The Spirit of Education: A Message for the Start of School

 Posted by on August 12, 2014 at 9:46 am  4 Responses »  Categories:
Aug 122014
 
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As we think about the events of this summer and the beginning of the coming school year, Micah Lapidus here presents an inspiring call to action regarding the power of education. The post is cross-posted from his blog, Rabbi’s Pen. Rabbi Lapidus is rabbi and Director of Jewish and Hebrew Studies at The Alfred and Adele Davis Academy in Atlanta. He is an alum of the Day School Leadership Training Institute (DSLTI).

By: Rabbi Micah Lapidus

In the weeks and month ahead ALL OF US will be GOING BACK TO SCHOOL. I don’t know about you, but I’ve never been happier.

Speaking personally, it’s been an amazing and impossible summer. It’s been a summer full of contradictions. A summer full of new personal and professional relationships and profound learning, and a summer of penetrating fear and anxiety as I look at the world around me.

Are you anxious and uncertain too? I’ll never forget a bumper sticker I used to see every day on my way to work. It read, “If you’re not completely outraged then you’re not paying attention.” I guess I’m anxious, uncertain, and OUTRAGED.

When I get anxious I tend to bite my nails. It’s a bad habit. This summer I’ve been doing it a lot.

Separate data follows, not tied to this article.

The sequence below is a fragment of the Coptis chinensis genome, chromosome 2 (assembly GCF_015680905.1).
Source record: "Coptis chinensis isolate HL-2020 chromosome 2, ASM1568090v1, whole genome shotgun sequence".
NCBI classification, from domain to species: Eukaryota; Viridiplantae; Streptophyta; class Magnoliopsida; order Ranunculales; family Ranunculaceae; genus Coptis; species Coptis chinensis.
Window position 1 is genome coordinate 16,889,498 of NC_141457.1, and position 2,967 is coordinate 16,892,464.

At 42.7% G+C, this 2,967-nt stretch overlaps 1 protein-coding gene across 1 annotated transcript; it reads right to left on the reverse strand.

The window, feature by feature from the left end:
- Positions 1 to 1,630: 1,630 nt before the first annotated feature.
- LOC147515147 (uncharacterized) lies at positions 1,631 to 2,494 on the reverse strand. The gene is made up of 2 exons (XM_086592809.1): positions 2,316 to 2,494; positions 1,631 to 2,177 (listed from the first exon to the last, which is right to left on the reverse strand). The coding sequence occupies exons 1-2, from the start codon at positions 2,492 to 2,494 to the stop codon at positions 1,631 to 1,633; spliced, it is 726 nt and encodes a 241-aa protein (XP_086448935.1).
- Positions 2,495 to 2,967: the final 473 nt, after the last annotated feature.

When I get outraged I tend to get motivated. That’s a good habit.

The wonderful learning and connecting that I’ve personally experienced has been set against a backdrop of violence, pain, and fear. I saw a tweet that summed it up perfectly: “This summer’s events brought to you by the producers of 24.”

I’m a rabbi. I work in a Jewish Day School. This summer my heart broke when the Israeli government found the bodies of 3 murdered Jewish teens. It shattered days later when they found the charred remains of an innocent Arab teen murdered in retaliation. And shattered it remained as the names of countless innocent men, women, and children were added to the lists of the dead not only in Israel and Gaza, but around the world. The Talmud teaches that the world is sustained by the breath of schoolchildren. It feels a bit like the world is hanging on by a thread.

As a Jew and person of conscience I’m struggling to pick up the pieces. The undeniable surge in anti-semitism, the abhorrent level of the discourse on social media and “real” media, the rampant xenophobia in the US and around the world, the angry mobs with no recourse but to take to the streets, the fact that people were surprised that the World Cup concluded without a terrorist attack… These things scare me and leave me feeling outraged. I sense the uncomfortable merging of despair, rage, and ignorance rolling down like water.

As a father, partner, and child I’m struggling to pick up the pieces too. For the first time I’m sensitive to the reality that my parents and grandparents aren’t sure about the world they’re entrusting to me. I don’t think that they feel like the world is a better place than it was when they emerged into adulthood. I think that makes them anxious and uncertain and it contributes to my nail biting. I’m outraged by the fact that my wife and I have even had to discuss whether we want our toddler and infant to have passports of their own in case we one day no longer feel welcome in the U.S.